My last post gave a few details of many of the new things; this post is concentrating of a big change in the way that Project Professional communicates with Project Server. There was a hint of this with the queue and cache mentioned before so now for more detail.
In the 2003 release Project Professional used OLEDB to talk to Project Server – so the initial authentication was made against the web server hosting Project Server then a direct link was made from the client PC to the database to open/save the project. In 2007 all of the communication is to/from the web services via HTTP – no more direct connection to the database. In 2003 several big support issues related to this; the versions of MDAC, connectivity to the SQL Server, reaction to high latency connections and more. So these problems go away with 2007. But this comes with a cost.
- Project Professional 2003 cannot connect to a Project Server 2007 server (although it will be able to open 2007 mpp files once the converter is released sometime in 2007)
- Project Professional 2007 cannot connect to a Project Server 2003 server (although it can open and save 2003 style mpp files)
- You can no longer “save as mdb”
This final point is fairly significant as many custom applications written before Project Server made use of this facility to save into an Access database and then have other Access programs and forms accessing the data. This will no longer be possible. Access/Project applications haven’t been a big support problem, and it is usually when upgrading that customers find something has changed with VBA or the object model and the programmer who wrote the application many years ago is long gone. This time the upgrade will be harder – but hopefully a chance to update the code and make good use of the great new programmability features of Project Server 2007.
The good news is that the new communication method solves the MDAC issues and, together with the queue and cache, overcomes the latency issues seen when trying to use Project Professional remotely from the server. The end to end save/open times are not that different in 2007, but the apparent times are very much improved by the new architecture. It feels a lot faster to the project manager and as we know – perception is reality! In most cases this also does away with the need for terminal services for users working remotely – a big budget saver for larger deployments.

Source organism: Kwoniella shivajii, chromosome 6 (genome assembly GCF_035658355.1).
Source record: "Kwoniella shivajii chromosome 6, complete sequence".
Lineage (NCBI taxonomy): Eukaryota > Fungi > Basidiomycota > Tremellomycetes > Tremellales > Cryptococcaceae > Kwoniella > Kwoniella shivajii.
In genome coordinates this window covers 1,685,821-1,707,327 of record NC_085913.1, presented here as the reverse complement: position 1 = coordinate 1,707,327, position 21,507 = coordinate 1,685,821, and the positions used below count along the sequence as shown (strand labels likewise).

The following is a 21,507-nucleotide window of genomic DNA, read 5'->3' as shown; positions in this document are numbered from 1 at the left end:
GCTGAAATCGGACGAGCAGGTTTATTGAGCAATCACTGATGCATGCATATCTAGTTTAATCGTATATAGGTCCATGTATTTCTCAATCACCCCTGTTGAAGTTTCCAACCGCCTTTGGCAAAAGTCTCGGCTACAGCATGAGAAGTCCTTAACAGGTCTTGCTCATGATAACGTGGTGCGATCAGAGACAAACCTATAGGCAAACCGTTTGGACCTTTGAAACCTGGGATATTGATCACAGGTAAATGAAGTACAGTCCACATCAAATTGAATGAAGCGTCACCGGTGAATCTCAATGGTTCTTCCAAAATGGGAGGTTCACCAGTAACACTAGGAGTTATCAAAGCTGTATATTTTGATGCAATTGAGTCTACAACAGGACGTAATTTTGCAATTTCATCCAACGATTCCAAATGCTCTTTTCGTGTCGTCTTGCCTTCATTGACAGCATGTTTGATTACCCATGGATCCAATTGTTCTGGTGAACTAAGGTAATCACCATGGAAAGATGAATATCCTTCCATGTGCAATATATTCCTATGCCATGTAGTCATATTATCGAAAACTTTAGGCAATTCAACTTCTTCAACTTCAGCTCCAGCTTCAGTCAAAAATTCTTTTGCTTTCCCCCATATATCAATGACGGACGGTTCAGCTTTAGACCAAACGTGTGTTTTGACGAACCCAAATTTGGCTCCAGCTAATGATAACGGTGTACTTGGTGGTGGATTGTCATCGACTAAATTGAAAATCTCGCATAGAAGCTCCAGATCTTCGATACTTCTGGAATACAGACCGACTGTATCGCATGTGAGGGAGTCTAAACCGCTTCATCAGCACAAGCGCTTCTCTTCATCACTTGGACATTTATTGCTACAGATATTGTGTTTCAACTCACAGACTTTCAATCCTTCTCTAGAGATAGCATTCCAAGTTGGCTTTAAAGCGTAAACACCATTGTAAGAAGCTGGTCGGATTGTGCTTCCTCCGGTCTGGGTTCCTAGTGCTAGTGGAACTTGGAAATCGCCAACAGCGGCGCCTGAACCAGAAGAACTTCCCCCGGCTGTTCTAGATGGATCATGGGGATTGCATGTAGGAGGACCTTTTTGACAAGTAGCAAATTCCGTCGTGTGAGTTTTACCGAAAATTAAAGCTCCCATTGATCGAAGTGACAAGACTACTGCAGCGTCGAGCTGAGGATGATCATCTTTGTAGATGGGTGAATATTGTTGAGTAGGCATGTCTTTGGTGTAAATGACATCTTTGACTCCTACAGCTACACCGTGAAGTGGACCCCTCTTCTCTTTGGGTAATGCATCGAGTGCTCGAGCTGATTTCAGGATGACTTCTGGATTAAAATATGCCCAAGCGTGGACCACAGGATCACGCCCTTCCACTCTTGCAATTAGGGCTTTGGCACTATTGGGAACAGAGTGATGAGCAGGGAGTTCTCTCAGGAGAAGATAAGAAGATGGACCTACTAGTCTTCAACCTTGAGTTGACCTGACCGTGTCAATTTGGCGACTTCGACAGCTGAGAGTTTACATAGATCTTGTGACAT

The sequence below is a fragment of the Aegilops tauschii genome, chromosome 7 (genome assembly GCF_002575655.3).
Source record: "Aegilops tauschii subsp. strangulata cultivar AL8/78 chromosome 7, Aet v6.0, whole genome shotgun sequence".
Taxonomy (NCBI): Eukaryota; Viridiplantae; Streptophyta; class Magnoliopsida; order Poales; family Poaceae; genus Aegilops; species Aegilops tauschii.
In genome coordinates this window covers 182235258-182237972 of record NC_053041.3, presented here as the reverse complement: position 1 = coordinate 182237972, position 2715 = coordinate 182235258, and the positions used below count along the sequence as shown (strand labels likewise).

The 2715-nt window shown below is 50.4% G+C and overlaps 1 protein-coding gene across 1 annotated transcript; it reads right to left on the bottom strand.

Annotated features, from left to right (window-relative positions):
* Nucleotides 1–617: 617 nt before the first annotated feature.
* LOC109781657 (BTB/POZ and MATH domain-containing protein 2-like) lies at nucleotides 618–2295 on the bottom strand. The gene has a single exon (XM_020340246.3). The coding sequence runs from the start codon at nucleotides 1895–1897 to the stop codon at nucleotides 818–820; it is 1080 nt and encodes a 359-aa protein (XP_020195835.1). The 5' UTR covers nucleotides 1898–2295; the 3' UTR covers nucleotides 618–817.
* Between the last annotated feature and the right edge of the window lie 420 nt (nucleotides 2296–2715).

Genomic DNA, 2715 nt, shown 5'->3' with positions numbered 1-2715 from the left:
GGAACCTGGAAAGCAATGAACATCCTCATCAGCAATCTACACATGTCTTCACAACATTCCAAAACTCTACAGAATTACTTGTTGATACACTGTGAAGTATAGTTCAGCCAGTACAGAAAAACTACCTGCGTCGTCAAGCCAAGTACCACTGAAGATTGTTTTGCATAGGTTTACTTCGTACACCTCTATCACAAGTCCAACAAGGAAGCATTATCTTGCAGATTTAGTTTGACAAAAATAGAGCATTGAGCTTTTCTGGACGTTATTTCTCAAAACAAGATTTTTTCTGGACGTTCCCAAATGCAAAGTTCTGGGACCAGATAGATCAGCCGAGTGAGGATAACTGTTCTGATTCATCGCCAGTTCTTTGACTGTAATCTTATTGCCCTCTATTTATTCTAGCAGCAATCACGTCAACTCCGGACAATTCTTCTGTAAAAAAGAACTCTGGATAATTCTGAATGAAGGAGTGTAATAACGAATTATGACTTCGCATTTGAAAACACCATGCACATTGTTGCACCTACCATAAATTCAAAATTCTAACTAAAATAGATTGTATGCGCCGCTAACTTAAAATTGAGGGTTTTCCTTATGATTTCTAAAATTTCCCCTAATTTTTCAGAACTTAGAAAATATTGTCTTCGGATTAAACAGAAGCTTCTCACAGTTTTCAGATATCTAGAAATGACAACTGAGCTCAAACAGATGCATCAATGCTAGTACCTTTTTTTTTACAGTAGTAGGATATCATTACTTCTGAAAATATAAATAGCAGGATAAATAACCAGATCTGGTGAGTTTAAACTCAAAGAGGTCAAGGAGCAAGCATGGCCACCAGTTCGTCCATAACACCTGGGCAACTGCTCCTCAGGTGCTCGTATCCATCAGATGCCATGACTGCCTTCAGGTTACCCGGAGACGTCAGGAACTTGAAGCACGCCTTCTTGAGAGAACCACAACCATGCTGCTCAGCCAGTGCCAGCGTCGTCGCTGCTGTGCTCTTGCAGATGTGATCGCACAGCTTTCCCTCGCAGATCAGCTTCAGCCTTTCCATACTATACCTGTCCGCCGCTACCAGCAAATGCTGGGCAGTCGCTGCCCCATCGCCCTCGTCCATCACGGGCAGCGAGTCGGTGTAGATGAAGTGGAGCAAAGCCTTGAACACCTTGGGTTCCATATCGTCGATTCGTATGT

One aspect of this architecture that I think may generate some support calls is this asynchronous nature of the project save when going through the cache and queue. If a project manager is working away in a wireless hot spot connected to their organization’s Project Server 2007 server and saves and closes their project what happens? First the save goes to their local cache, then is transferred to the server where it is saved to the database and finally checked back in. If the project manager realizes he needs to make a change and wants to re-open the project she may find that this process hasn’t completed and will get a message saying it is still checked out. This is a valid message but I’m sure it has the ability to confuse. The project manager will just need to wait. Another variation on this theme is saving and closing the project and then leaving the hot spot. The cache handles this by stopping the transfer (assuming it is incomplete) and will re-start once connectivity is available. The project manager thinks they have saved and checked in the project – but it is possible that the process didn’t complete before connectivity was lost. The good news is that the client application does log this activity and will give good messages to tell the project manager what is going on – but if the laptop has been closed it is very difficult to read these!
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